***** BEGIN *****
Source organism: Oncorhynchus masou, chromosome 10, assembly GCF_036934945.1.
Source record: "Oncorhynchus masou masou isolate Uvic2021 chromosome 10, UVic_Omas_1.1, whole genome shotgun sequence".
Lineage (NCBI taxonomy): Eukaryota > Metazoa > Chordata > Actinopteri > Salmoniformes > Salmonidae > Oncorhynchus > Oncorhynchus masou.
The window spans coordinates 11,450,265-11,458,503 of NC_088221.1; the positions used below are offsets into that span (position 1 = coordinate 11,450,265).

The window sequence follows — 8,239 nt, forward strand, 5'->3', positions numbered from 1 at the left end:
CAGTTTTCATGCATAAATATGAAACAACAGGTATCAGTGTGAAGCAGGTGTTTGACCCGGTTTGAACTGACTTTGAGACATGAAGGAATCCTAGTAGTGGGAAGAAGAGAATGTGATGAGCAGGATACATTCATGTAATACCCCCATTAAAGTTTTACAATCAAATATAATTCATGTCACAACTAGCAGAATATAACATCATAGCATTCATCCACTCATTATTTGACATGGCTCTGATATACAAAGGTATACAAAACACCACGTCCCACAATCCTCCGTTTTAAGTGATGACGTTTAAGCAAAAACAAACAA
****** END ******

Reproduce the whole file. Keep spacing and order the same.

Source organism: Oncorhynchus masou, chromosome 10, assembly GCF_036934945.1.
Source record: "Oncorhynchus masou masou isolate Uvic2021 chromosome 10, UVic_Omas_1.1, whole genome shotgun sequence".
Lineage (NCBI taxonomy): Eukaryota > Metazoa > Chordata > Actinopteri > Salmoniformes > Salmonidae > Oncorhynchus > Oncorhynchus masou.
The window spans coordinates 11,450,265-11,458,503 of NC_088221.1; the positions used below are offsets into that span (position 1 = coordinate 11,450,265).

The window sequence follows — 8,239 nt, forward strand, 5'->3', positions numbered from 1 at the left end:
CAGTTTTCATGCATAAATATGAAACAACAGGTATCAGTGTGAAGCAGGTGTTTGACCCGGTTTGAACTGACTTTGAGACATGAAGGAATCCTAGTAGTGGGAAGAAGAGAATGTGATGAGCAGGATACATTCATGTAATACCCCCATTAAAGTTTTACAATCAAATATAATTCATGTCACAACTAGCAGAATATAACATCATAGCATTCATCCACTCATTATTTGACATGGCTCTGATATACAAAGGTATACAAAACACCACGTCCCACAATCCTCCGTTTTAAGTGATGACGTTTAAGCAAAAACAAACAA